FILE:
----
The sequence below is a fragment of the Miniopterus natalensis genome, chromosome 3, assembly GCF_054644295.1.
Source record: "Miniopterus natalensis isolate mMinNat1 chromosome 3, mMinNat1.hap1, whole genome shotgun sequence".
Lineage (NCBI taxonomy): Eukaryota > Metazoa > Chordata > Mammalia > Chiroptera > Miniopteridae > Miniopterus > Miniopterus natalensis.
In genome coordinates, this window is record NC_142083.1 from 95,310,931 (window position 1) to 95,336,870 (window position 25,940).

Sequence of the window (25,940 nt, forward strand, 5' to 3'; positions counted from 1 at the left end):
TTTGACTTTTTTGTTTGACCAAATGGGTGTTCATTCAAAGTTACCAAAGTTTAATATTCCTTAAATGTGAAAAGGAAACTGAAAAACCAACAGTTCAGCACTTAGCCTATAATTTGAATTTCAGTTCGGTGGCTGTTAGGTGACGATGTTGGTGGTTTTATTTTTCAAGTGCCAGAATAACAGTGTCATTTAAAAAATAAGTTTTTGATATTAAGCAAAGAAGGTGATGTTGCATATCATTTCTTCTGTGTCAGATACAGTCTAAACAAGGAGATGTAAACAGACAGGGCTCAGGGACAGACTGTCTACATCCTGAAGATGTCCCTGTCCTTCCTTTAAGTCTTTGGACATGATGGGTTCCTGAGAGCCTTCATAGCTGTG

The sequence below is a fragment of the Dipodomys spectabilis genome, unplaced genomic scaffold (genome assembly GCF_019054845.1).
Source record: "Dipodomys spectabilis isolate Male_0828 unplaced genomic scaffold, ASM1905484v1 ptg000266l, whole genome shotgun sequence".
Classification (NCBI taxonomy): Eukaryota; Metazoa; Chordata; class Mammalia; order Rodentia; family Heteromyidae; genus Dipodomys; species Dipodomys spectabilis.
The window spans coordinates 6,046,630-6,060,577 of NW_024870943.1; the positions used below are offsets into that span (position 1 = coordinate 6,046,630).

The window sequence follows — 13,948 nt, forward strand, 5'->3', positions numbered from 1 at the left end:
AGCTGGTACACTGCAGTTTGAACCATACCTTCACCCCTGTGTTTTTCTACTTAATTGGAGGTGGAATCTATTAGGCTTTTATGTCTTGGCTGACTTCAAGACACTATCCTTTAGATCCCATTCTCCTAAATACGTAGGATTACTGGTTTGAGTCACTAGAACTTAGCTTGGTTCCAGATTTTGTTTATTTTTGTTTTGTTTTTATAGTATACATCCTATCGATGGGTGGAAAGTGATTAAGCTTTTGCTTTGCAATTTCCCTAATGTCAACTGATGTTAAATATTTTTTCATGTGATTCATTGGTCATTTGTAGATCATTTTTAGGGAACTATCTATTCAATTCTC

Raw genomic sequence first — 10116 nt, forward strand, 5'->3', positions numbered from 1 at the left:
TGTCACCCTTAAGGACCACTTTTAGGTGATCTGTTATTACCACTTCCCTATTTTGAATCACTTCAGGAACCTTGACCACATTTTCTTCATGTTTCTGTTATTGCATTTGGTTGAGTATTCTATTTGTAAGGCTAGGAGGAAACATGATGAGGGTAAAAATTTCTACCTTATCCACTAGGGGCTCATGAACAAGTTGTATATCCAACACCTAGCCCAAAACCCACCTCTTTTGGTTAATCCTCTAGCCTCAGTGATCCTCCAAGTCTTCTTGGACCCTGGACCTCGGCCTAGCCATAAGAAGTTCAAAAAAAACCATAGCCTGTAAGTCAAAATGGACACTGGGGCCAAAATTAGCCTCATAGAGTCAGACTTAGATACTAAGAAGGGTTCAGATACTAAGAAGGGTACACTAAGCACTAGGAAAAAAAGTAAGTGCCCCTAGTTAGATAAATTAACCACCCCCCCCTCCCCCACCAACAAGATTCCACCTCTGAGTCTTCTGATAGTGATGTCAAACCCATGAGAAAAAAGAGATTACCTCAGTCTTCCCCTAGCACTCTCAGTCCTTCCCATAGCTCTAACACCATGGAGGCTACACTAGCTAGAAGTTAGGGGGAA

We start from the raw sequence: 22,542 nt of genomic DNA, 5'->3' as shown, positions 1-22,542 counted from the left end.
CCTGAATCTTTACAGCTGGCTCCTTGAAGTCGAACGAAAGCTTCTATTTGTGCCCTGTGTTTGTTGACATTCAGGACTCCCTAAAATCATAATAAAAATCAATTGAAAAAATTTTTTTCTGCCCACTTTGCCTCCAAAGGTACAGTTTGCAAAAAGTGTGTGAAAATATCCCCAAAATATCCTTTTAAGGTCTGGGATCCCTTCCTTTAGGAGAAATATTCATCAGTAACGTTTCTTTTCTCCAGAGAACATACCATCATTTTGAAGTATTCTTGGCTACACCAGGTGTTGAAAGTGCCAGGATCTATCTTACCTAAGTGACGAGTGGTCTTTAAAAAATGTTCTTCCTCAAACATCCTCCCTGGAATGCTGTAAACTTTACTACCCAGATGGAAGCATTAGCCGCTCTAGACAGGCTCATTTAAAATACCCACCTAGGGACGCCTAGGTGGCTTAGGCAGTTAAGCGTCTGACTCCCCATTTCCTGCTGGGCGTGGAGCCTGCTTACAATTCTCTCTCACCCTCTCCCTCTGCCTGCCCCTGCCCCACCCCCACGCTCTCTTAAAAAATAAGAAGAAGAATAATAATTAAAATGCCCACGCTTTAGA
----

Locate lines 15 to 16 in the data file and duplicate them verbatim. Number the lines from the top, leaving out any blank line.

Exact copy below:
We start from the raw sequence: 22,542 nt of genomic DNA, 5'->3' as shown, positions 1-22,542 counted from the left end.
CCTGAATCTTTACAGCTGGCTCCTTGAAGTCGAACGAAAGCTTCTATTTGTGCCCTGTGTTTGTTGACATTCAGGACTCCCTAAAATCATAATAAAAATCAATTGAAAAAATTTTTTTCTGCCCACTTTGCCTCCAAAGGTACAGTTTGCAAAAAGTGTGTGAAAATATCCCCAAAATATCCTTTTAAGGTCTGGGATCCCTTCCTTTAGGAGAAATATTCATCAGTAACGTTTCTTTTCTCCAGAGAACATACCATCATTTTGAAGTATTCTTGGCTACACCAGGTGTTGAAAGTGCCAGGATCTATCTTACCTAAGTGACGAGTGGTCTTTAAAAAATGTTCTTCCTCAAACATCCTCCCTGGAATGCTGTAAACTTTACTACCCAGATGGAAGCATTAGCCGCTCTAGACAGGCTCATTTAAAATACCCACCTAGGGACGCCTAGGTGGCTTAGGCAGTTAAGCGTCTGACTCCCCATTTCCTGCTGGGCGTGGAGCCTGCTTACAATTCTCTCTCACCCTCTCCCTCTGCCTGCCCCTGCCCCACCCCCACGCTCTCTTAAAAAATAAGAAGAAGAATAATAATTAAAATGCCCACGCTTTAGA